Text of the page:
The State of Women’s Sport Pre-1972
Before the passage of Title IX, American sports had been essentially reserved for males since the inception of organized sports. Sports were seen as a way for men both young and old to build character and to stay healthy. For women however, competitive athletics was viewed as unnatural and women were barred from organized athletics for many years. In 1971 a Connecticut judge, when ruling against a woman’s plea to join the all male cross country high school team, said, “Athletic competition builds character in our boys. We do not need that kind of character in our girls, the women of tomorrow…” (Ware, 8-9). According to Susan Ware, competitive and organized athletics developed similarly to that of segregated schools before the 1954 Brown v. Board of Education in that sports between the genders were separate and definitely unequal (Ware, 9).
Just because organized sports were frowned upon for women, this did not mean that women did not find outlets for exercise. According to Ware, many young women found opportunities for exercise through informal outlets such as in neighborhoods and at the local YWCAs, and settlement houses (Ware, 8-9). Women’s sport at the collegiate level was also informal, offering far fewer opportunities for competition. According to Dr. Lee Morrison, former president and founding member of the Association for Intercollegiate Athletics for Women, described the landscape of competitive women’s sports in a speech entitled, “The Struggle for Women’s Athletics.” She wrote,
None of the conferences, leagues, nor national athletic organizations was providing and leadership or competitive participation to women… In the thirties, there were the beginning rumbles for competition at that time. A very powerful group of women, including a majority of college women physical educators and president Hoover’s wife were successful in convincing educators and the public that the so-called evils of competition should be avoided for girls and women (Morrison, 2).
Since its conception in 1909, Madison College, now James Madison University has provided some type of sport for women. In the schools first yearbook, from 1910, sports teams and councils are photographed and documented. Included are three basketball teams and two tennis teams. The photograph above shows the first Athletic Association formed in 1910. The 1910 yearbook reads, “The students and faculty of the Harrisonburg Normal School, desiring to promote physical, moral, and mental development, and realizing that soul helps body not more than body helps soul, organized on March 3, 1910” (Schoolma’am, 51). The Athletic Council was designed to represent each sport available at the school. The first teams at the school included three basketball teams and two tennis clubs. The basketball teams seemed very competitive, complete with their own cheers and intimidating nicknames. One such team, shown in the picture above, was known as the “Tomahawkers” and their cheer was “Googly, googly/ Googly, Gen! Tomahawkers, Tomahawkers/ Nineteen ten!” (Schoolma’am, 54). These chants and nicknames promoted a healthy competitive spirit between the women at the college and laid a foundation for future competitive sports.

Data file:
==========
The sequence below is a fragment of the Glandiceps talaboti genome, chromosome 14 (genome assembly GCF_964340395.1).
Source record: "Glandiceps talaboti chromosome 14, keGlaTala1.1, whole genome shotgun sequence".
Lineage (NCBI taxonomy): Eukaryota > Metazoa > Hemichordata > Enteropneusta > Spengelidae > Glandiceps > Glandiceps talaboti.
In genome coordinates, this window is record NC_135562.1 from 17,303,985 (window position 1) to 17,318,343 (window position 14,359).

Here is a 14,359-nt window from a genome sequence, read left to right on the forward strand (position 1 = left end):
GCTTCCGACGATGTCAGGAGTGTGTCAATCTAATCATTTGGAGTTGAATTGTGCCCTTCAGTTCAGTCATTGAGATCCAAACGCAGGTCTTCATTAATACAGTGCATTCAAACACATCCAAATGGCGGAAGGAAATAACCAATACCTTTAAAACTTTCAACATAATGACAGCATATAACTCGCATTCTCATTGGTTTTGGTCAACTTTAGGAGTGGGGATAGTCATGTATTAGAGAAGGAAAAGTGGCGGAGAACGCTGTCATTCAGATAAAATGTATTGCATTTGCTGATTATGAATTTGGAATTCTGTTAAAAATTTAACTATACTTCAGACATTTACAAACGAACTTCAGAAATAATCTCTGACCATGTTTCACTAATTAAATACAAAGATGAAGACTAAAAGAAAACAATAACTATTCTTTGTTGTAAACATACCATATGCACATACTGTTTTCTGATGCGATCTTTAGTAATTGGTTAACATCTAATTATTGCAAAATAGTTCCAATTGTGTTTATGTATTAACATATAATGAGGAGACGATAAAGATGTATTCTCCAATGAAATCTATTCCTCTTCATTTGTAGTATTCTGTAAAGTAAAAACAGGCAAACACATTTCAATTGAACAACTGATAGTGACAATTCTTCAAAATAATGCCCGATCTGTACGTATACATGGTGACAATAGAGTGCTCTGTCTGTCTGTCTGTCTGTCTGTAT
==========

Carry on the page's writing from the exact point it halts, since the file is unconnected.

Since Madison College was an all women’s school, women likely had more opportunity to participate and compete in sports because, as shown in the school’s yearbook, they believed that it was important for their health. This rare opportunity to compete against one another without the stigma being put on them by male students and faculty, female sports had the opportunity to grow and define itself before the arrival of men at Madison College/ James Madison University.
Morrison, Leotus. “The Struggle In Women’s Athletics.” November 12, 1974: 1-15, Lee Morrison Papers, Special Collections, Carrier Library, James Madison University, Harrisonburg, Virginia.
Schoolma’am. Harrisonburg: Harrisonburg Normal School, 1910
Ware, Susan. Title IX: A Brief History with Documents. Boston: Bedford/ St. Martin’s, 2007.